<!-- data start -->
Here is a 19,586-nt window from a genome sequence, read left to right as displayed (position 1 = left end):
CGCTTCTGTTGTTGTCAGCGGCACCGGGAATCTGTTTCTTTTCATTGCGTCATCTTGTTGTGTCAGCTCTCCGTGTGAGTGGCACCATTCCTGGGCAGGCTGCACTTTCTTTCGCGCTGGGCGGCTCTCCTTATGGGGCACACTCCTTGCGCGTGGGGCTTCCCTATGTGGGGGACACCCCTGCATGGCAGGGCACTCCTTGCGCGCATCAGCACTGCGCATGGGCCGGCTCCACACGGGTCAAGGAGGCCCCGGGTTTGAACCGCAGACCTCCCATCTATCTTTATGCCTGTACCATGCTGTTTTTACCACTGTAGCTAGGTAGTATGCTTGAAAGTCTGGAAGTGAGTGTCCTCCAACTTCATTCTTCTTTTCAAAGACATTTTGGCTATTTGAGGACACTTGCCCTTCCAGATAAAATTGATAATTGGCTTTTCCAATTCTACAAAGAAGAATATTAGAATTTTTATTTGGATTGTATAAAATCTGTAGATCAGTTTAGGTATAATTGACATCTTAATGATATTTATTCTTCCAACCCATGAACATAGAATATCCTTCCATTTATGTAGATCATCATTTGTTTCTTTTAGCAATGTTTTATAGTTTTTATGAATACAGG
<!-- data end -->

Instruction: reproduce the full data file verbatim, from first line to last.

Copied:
Here is a 19,586-nt window from a genome sequence, read left to right as displayed (position 1 = left end):
CGCTTCTGTTGTTGTCAGCGGCACCGGGAATCTGTTTCTTTTCATTGCGTCATCTTGTTGTGTCAGCTCTCCGTGTGAGTGGCACCATTCCTGGGCAGGCTGCACTTTCTTTCGCGCTGGGCGGCTCTCCTTATGGGGCACACTCCTTGCGCGTGGGGCTTCCCTATGTGGGGGACACCCCTGCATGGCAGGGCACTCCTTGCGCGCATCAGCACTGCGCATGGGCCGGCTCCACACGGGTCAAGGAGGCCCCGGGTTTGAACCGCAGACCTCCCATCTATCTTTATGCCTGTACCATGCTGTTTTTACCACTGTAGCTAGGTAGTATGCTTGAAAGTCTGGAAGTGAGTGTCCTCCAACTTCATTCTTCTTTTCAAAGACATTTTGGCTATTTGAGGACACTTGCCCTTCCAGATAAAATTGATAATTGGCTTTTCCAATTCTACAAAGAAGAATATTAGAATTTTTATTTGGATTGTATAAAATCTGTAGATCAGTTTAGGTATAATTGACATCTTAATGATATTTATTCTTCCAACCCATGAACATAGAATATCCTTCCATTTATGTAGATCATCATTTGTTTCTTTTAGCAATGTTTTATAGTTTTTATGAATACAGG